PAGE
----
24. November 2021 19:04 Robert Klatt
Some people do not contract the coronavirus despite being at high risk. A study now shows the reason for this “immunity”.
London (England). According to data from Johns Hopkins University (JHU) so far over 258 million people (as of November 24, 2021) have been proven to be infected with SARS-CoV-2. However, researchers at University College London (UCL) have observed that some people are unfamiliar with the Coronavirus infect, although their work in the hospital is associated with a high risk of infection. Now the researchers around Leo Swadling have in the specialist magazine Nature published a study to explain the reasons for this.
The study included 58 people who worked in hospitals in London during the first wave of the Covid-19 pandemic and who did not become infected despite the high risk of infection. No PCR test was positive in any of the test subjects for a period of four months. Antibodies were also not found, although colleagues with whom the test subjects worked closely had been infected with corona.
Termination of T-Cell Infection?
The scientists found increased T-cell values in 20 test subjects. The immune protein IFI 27, which is a typical signature of an early infection with SARS-CoV-2, was detected in 19 test subjects. According to the study, the presence of the immune protein is an indication of an aborted infection. In this case, the coronavirus would have been fended off before it could cause damage to the body.
“I’ve never seen anything like it. It is very surprising that T cells could be able to control an infection so quickly, ”says immunologist Shane Crotty of the La Jolla Institute for Immunology.
Inactivated protein clusters of the virus
According to the study authors, this is very likely due to the fact that the T cells switched off a protein cluster that is necessary for the virus to reproduce. This thesis is also supported by the fact that a larger proportion of the 58 test subjects had T cells in their blood that recognize this cluster than in the comparison group that was infected with SARS-CoV-2.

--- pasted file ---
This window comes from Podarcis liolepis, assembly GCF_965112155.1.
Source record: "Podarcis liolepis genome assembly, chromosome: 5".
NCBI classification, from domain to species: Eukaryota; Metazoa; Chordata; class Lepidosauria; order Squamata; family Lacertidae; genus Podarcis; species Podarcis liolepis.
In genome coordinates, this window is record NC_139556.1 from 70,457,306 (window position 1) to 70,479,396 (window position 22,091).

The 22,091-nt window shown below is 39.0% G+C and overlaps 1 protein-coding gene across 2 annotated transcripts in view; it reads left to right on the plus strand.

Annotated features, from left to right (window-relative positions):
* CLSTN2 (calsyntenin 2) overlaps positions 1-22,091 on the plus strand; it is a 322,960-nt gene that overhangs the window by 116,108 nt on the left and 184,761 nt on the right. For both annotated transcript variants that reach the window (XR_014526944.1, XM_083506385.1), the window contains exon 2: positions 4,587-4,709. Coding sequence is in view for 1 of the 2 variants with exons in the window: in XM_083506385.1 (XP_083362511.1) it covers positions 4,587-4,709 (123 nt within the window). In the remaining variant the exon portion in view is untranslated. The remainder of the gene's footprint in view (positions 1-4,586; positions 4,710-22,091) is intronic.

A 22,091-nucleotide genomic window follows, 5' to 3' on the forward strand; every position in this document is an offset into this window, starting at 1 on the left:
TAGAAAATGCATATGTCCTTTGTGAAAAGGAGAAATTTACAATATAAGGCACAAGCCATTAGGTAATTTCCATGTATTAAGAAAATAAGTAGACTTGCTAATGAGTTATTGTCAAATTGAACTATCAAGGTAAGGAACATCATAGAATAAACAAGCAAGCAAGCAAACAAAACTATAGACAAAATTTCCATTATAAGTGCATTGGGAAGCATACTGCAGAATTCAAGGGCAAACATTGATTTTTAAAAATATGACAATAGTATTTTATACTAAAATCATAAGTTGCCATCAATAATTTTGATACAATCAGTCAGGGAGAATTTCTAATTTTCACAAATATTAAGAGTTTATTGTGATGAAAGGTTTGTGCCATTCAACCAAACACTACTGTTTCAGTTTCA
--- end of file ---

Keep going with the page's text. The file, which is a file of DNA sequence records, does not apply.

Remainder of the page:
The scientists have also recognized that T cells that recognize the protein cluster were already present in the subjects’ blood samples that were taken before the occurrence of SARS-CoV-2. According to the study, these could have resulted from infections with other coronaviruses. In medicine one speaks of a cross infection.
No evidence of contact with SARS-CoV-2
In the science However, the methodology of the study is also criticized because there is no evidence that the 58 subjects actually had contact with SARS-CoV-2. According to the immunologist Donna Farber, it is therefore problematic to assume that the T cells prevented infection. The co-author Mala Maini also confirms that the team has no direct evidence of an interrupted corona infection in the test subjects. However, the course of the Covid-19 pandemic in Great Britain is well documented and the study authors therefore assume that it is no coincidence that at a time when there are many Covid-19 patients in British hospitals, an increase in T cells in the blood of the Subjects were discovered. “The timing is so clear,” explains Maini.
Restrictions on the delta variant?
The authors also state that their theory, if correct, does not have to apply to the delta variant of the virus. In addition, the infection could only be interrupted in people who have come into regular contact with respiratory viruses. The scientists were therefore quick to assume that an earlier infection with another coronavirus would also protect against SARS-CoV-2.
As the biomedical scientist Alexander Edwards of the University of Reading explains, despite all the concerns, the study can definitely help in the fight against the Covid-19 pandemic. According to him, the study design enables the development of a completely new type of vaccine. “A vaccine that boosts T-cell immunity to various viral protein targets that are shared by many different coronaviruses would complement our vaccines that induce neutralizing antibodies,” explains Edwards.
Nature, doi: 10.1038/s41586-021-04186-8
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